We continue to prudently manage expenses, and we repurchased more of our common stock in the quarter and our balance sheet and liquidity position remain robust. We remain focused on executing our strategy to deliver long-term shareholder value. And with that, I will turn it over to Ed to discuss our financial results. Ed.

Edward Spehar

Thank you, Eric, and good morning, everyone.

Before getting into the results for the quarter, I would like to take a moment to discuss our updated projected distributable earnings scenarios, which we published March 16th. There are three key messages to take away from these updated scenarios.

First, we have a significant level of projected total company distributable earnings, even though all the scenarios assume interest rates starting from year-end 2020, or a 10-year U.S. treasury yield of 93 basis points. The total company 10-year distributable earnings projections we published on March 16th are comparable to what we presented last year adjusted for the $1 billion capital release in 2020 related to the de-risking of the variable annuity or VA hedging strategy.

Second, VA distributable earnings were only modestly lower than what we published last year after adjusting for the $1 billion capital release associated with de-risking our hedging strategy. This illustrates that the strong market returns in 2020 were an effective offset to the negative impact from low interest rates. And third, interest rates today are substantially higher than what is reflected in the scenarios. The forward curve at year-end 2020 projected the 10-year treasury would reach today's interest rate level in mid-2025, and our current GAAP mean reversion to 3% over 10-years implies we would be at current rates at year-end 2023. Therefore, we believe that there is upside to the distributable earnings projections we published in March.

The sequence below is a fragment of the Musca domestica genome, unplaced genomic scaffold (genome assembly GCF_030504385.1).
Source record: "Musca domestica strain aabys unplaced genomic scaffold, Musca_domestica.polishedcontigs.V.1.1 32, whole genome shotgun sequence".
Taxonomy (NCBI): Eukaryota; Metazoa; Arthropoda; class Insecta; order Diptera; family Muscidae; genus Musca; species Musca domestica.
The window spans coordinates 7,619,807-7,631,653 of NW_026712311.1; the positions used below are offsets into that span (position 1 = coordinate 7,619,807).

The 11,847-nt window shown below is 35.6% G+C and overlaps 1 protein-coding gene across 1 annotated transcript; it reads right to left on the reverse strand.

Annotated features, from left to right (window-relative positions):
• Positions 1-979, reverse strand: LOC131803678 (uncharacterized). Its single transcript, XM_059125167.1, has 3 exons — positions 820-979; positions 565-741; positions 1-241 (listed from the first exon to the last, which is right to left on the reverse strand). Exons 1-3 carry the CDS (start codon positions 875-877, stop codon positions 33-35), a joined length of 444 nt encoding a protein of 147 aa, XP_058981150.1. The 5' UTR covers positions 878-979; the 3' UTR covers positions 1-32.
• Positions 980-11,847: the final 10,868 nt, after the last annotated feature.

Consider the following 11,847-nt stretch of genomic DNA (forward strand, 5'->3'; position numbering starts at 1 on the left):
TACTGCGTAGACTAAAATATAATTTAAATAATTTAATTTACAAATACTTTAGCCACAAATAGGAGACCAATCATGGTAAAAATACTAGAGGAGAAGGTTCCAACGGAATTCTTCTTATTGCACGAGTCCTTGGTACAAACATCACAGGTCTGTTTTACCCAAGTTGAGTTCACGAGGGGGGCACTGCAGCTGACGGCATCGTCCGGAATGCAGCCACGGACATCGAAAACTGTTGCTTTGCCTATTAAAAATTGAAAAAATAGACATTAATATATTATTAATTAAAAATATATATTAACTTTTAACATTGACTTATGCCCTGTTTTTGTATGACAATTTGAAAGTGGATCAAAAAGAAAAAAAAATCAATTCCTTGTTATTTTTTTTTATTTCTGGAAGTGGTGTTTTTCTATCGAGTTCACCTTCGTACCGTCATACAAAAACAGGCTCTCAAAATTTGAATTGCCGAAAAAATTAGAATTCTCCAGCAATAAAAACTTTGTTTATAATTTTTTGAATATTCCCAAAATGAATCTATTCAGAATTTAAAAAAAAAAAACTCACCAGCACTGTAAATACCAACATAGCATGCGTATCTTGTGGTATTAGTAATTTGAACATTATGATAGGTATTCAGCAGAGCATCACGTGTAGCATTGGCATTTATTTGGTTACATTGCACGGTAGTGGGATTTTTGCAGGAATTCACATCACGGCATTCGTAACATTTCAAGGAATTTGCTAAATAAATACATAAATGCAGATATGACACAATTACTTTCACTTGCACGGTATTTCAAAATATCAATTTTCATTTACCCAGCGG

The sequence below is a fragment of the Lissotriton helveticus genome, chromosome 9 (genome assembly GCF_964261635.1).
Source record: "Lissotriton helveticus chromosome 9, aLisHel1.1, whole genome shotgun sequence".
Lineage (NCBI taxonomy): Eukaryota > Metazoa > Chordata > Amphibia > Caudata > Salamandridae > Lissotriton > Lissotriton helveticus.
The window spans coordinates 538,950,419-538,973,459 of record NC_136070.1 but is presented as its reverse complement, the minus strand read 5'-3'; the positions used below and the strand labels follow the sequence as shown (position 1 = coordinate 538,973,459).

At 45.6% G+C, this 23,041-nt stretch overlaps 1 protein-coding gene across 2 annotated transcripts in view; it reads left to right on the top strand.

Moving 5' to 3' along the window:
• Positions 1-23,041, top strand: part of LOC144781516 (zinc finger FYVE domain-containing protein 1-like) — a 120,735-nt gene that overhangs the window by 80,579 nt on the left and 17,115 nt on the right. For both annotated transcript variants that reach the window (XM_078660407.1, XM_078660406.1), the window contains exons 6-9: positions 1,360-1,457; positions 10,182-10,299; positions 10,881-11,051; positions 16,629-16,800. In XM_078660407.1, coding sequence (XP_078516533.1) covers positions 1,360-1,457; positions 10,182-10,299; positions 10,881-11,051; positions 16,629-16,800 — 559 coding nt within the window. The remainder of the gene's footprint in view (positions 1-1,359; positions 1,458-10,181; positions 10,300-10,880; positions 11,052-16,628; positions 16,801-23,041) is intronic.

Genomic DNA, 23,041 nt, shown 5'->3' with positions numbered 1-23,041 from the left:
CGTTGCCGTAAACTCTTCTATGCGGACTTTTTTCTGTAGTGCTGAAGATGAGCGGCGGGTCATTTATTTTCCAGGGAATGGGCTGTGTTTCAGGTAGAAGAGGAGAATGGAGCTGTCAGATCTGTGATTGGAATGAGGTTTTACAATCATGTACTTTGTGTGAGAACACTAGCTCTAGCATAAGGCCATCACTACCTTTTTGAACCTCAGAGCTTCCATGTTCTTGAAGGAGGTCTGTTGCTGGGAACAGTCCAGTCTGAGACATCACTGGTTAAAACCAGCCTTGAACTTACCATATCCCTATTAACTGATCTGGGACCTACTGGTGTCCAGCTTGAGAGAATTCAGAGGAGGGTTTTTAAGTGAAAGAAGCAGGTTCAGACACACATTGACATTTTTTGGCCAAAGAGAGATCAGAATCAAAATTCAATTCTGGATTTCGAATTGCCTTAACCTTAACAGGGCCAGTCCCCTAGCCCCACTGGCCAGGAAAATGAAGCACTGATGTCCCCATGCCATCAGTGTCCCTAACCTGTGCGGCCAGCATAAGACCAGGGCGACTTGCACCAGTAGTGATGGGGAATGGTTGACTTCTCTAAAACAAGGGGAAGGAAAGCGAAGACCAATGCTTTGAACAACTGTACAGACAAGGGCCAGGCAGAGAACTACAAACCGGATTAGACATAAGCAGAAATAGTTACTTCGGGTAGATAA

Now turning to the first quarter results we released last night. I'm very pleased with our strong financial results and robust capital position.

As Eric noted, the continuation of strong equity market performance and a rising interest rate environment was a positive backdrop for the quarter. Starting with preliminary statutory results.

Our combined statutory total adjusted capital, or TAC, was approximately $9.4 billion, up $800 million from year-end 2020. We estimate that our combined risk-based capital or RBC ratio was between 500% and 520% and we reported normalized statutory earnings of approximately $100 million. These results were driven by the increase in equity markets and interest rates in the first quarter. The positive market factors, including favorable investment performance, were partially offset by elevated mortality and a $200 million to $250 million unfavorable impact associated with the prescribed decline in the 20-year treasury yield mean reversion point for statutory calculations. In the first quarter, the mean reversion point was lowered by 25 basis points to 3.25% and the $200 million to $250 million unfavorable impact in the first quarter reflects the full-year effect of this change. The decline in the mean reversion point and future declines were factored into our distributable earnings projections published on March 16th.

Moving to the holding company. We ended the first quarter with holding company liquid assets of approximately $1.6 billion. We believe it is appropriate to keep a conservative position at the holding company and as a result of favorable market moves, positive developments in the economy and the likelihood that the worst of the pandemic is behind likelihood that the worst of the us, we continue to assess the appropriate level of conservatism. Shifting to adjusted earnings.

First quarter adjusted earnings, excluding the impact from notable items, were $428 million, which compares with adjusted earnings on the same basis, up $272 million in the fourth quarter of 2020 and $273 million in the first quarter of 2020. There were two notable items in the quarter, which lowered adjusted earnings by approximately $43 million. The notable items on an after-tax basis were: a $29 million unfavorable impact in the runoff segment related to actuarial systems conversions associated with the Company's transition to its future state platform and establishment costs of $14 million included in Corporate and Other. Adjusted earnings, less notable items, were above our quarterly run rate expectations, driven by favorable net investment income and lower corporate expenses partially offset by lower underwriting results. Net investment income was approximately $225 million higher than our average quarterly run rate on an after-tax basis.